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<div>Originally Posted by <strong>momtoS</strong> <a href="/community/forum/post/15362902"><img alt="View Post" class="inlineimg" src="/community/img/forum/go_quote.gif" style="border:0px solid;"></a></div>
<div style="font-style:italic;">The 911 operator was quite insistant that my eldery mom lift her eldery sister onto the floor and lay her flat.</div>
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Oh dear! Bad call taker! The last thing we want is for your poor wee mom to get injured. So sorry that happened.<br><br><div style="margin:20px;margin-top:5px;">
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<div>Originally Posted by <strong>momtoS</strong> <a href="/community/forum/post/15362915"><img alt="View Post" class="inlineimg" src="/community/img/forum/go_quote.gif" style="border:0px solid;"></a></div>
<div style="font-style:italic;">My mom actually had to be helped by the paramedics because she was hyperventilating and passing out (the shock of finding her sister dead was too much for her).<br><br>
She wishes the papers were kept in a place that she could have remembered where it was in an emergency....like on the front of the fridge.<br><br>
I am not saying the paramedics weren't doing their job....they were. But.....if you know someone's wishes....please make sure the paper work is ready and available......<img alt="" class="inlineimg" src="http://www.mothering.com/discussions/images/smilies/greensad.gif" style="border:0px solid;" title="greensad"></div>
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Again, your poor mom. How hard for her, all around.<br><br>
There's a pilot project happening in one of the cities near hear called the Vial of Life. A large pill bottle is kept in the inside of the fridge door, with all medication listed and any directives or levels of intervention. If only something like that were universal. I cannot tell you how many times we've started CPR while the family searches for the paperwork. So sad.<br><br><div style="margin:20px;margin-top:5px;">
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<div>Originally Posted by <strong>momtoS</strong> <a href="/community/forum/post/15362917"><img alt="View Post" class="inlineimg" src="/community/img/forum/go_quote.gif" style="border:0px solid;"></a></div>
<div style="font-style:italic;">I have a question....my aunt hadn't been breathing in almost an hour. Does a paramedic always have to preform CPR? Like....even if the person was dead for say....10 hours? I am just curious.....</div>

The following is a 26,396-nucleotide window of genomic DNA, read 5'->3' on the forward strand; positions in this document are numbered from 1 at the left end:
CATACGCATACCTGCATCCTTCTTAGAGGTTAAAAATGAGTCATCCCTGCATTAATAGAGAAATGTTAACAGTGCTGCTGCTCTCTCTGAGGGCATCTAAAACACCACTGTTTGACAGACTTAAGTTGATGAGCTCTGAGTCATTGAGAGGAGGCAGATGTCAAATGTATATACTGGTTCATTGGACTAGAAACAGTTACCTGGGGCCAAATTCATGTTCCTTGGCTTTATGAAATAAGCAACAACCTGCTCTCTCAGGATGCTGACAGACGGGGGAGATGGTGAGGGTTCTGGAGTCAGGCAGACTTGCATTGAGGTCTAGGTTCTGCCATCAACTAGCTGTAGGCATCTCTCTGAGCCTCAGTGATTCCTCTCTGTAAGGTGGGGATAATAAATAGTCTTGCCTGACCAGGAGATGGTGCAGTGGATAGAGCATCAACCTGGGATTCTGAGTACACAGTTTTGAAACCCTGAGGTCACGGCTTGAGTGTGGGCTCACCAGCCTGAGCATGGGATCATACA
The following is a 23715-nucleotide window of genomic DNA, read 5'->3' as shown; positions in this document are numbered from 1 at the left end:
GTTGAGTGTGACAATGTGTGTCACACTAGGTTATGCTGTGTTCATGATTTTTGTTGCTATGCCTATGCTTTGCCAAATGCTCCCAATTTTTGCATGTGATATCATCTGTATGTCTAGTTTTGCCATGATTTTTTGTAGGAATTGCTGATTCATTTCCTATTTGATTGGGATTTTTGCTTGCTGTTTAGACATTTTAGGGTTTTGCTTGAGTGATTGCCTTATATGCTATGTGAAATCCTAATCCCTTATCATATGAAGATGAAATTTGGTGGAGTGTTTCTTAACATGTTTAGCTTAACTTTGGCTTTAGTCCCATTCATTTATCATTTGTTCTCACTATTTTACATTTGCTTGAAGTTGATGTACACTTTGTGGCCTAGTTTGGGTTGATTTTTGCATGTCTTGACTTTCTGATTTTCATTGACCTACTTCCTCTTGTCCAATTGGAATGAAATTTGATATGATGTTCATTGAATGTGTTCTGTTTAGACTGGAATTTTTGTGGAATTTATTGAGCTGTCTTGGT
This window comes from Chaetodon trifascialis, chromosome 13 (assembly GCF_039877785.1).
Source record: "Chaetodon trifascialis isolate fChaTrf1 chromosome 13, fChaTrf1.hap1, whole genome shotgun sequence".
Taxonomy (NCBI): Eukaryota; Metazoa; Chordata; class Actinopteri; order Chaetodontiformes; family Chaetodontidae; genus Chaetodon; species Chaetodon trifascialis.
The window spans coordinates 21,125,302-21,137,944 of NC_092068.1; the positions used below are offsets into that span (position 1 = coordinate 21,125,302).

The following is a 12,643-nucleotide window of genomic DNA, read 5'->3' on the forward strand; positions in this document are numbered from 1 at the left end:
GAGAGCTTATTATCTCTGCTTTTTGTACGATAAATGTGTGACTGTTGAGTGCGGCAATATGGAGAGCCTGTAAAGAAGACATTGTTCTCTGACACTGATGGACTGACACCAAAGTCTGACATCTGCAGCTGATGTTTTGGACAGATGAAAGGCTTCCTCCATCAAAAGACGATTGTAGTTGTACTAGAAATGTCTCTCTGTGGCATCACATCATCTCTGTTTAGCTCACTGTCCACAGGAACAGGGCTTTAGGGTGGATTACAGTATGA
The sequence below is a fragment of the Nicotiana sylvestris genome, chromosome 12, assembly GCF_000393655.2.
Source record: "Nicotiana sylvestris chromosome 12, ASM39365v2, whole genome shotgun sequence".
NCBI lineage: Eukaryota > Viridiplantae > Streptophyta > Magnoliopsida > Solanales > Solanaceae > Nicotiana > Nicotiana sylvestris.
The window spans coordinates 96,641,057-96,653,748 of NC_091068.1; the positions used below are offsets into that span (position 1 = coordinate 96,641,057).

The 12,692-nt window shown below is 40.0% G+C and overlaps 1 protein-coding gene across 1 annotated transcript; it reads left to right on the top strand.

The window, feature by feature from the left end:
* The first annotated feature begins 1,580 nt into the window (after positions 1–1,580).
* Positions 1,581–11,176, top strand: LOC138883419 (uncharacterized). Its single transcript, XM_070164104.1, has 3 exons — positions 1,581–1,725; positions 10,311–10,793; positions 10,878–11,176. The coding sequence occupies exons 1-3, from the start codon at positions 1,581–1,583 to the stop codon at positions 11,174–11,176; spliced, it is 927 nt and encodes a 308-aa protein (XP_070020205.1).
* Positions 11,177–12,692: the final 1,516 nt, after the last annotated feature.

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If the person is obviously dead (signs of rigor, lividity or blood congestion, decay of any kind, decapitation, bisection) we don't start CPR. If we knew for absolutely sure that she had not been breathing in over an hour, we wouldn't start CPR. But the protocols are different from region to region, which is frustrating when trying to make a plan for your family.<br><br>
I am so sorry that the system was such a gong show for your family, especially at such a hard time. My apologies on the behalf of over-eager, bumbling paramedics everywhere. <img alt="" class="inlineimg" src="http://www.mothering.com/discussions/images/smilies/hug.gif" style="border:0px solid;" title="hug">
 

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When my Grandma passed away, we all knew it was coming. It took a very long time and it was horrible. We kinda had hospice but not really, it sounds weird I know, they came out once and awhile to make sure everyone was ok, and they were available if we needed to talk or whatever.<br><br>
When she died, we called hospice, a nurse came out, called the sheriff and then the funeral home came and took her body.<br><br>
I am really sorry for your loss.
 

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momtoS, that sounds awful for your mom! <img alt="" class="inlineimg" src="http://www.mothering.com/discussions/images/smilies/hug.gif" style="border:0px solid;" title="hug"><br><br>
I have heard of similar problems with 911 though - a friend who came home and found her boyfriend had hanged himself (I won't give the gory details but it was obvious that a few hours had passed.) She called 911 and the person on the phone wanted her to cut him down and start CPR.
 

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<div>Originally Posted by <strong>momtoS</strong> <a href="/community/forum/post/15362902"><img alt="View Post" class="inlineimg" src="/community/img/forum/go_quote.gif" style="border:0px solid;"></a></div>
<div style="font-style:italic;">The relative (my mom) didn't completely do CPR, she could not lift my aunts body on to the floor. So she listened to instructions to keep the airway clear until paramedics got there. The 911 operator was quite insistant that my eldery mom lift her eldery sister onto the floor and lay her flat.</div>
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That must have been really difficult for your mom. I'm sorry for the loss of your aunt. <img alt="" class="inlineimg" src="/img/vbsmilies/smilies/candle.gif" style="border:0px solid;" title="Candle">:
 

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When my mom was dying the hospice nurse cautioned us not to call 911. At that time, in California, they would have been required to try to bring her back. It's hard. The laws are often not matched to the situations.<br><br>
I'm sorry for your loss and for the difficult situation.